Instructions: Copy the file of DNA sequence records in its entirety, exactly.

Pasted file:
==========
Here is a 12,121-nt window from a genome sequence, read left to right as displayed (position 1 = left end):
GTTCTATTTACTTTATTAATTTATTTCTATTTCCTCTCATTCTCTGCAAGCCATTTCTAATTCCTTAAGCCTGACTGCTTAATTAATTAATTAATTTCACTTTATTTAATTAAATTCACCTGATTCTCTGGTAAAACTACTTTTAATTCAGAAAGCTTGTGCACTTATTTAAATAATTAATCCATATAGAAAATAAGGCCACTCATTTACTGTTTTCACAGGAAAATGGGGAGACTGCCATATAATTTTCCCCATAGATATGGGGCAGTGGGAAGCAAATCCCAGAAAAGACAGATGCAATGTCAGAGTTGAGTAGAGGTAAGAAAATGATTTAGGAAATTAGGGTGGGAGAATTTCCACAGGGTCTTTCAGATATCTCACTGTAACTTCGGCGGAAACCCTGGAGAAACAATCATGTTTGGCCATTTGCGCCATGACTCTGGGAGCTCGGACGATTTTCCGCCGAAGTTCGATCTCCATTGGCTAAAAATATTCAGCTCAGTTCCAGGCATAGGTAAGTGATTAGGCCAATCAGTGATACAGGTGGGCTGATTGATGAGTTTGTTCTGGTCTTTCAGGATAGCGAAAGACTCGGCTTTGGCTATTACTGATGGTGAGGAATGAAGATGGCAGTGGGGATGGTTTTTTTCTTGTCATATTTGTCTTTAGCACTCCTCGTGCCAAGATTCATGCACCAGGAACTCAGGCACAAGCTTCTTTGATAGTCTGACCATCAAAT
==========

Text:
Here is a 12,121-nt window from a genome sequence, read left to right as displayed (position 1 = left end):
GTTCTATTTACTTTATTAATTTATTTCTATTTCCTCTCATTCTCTGCAAGCCATTTCTAATTCCTTAAGCCTGACTGCTTAATTAATTAATTAATTTCACTTTATTTAATTAAATTCACCTGATTCTCTGGTAAAACTACTTTTAATTCAGAAAGCTTGTGCACTTATTTAAATAATTAATCCATATAGAAAATAAGGCCACTCATTTACTGTTTTCACAGGAAAATGGGGAGACTGCCATATAATTTTCCCCATAGATATGGGGCAGTGGGAAGCAAATCCCAGAAAAGACAGATGCAATGTCAGAGTTGAGTAGAGGTAAGAAAATGATTTAGGAAATTAGGGTGGGAGAATTTCCACAGGGTCTTTCAGATATCTCACTGTAACTTCGGCGGAAACCCTGGAGAAACAATCATGTTTGGCCATTTGCGCCATGACTCTGGGAGCTCGGACGATTTTCCGCCGAAGTTCGATCTCCATTGGCTAAAAATATTCAGCTCAGTTCCAGGCATAGGTAAGTGATTAGGCCAATCAGTGATACAGGTGGGCTGATTGATGAGTTTGTTCTGGTCTTTCAGGATAGCGAAAGACTCGGCTTTGGCTATTACTGATGGTGAGGAATGAAGATGGCAGTGGGGATGGTTTTTTTCTTGTCATATTTGTCTTTAGCACTCCTCGTGCCAAGATTCATGCACCAGGAACTCAGGCACAAGCTTCTTTGATAGTCTGACCATCAAAT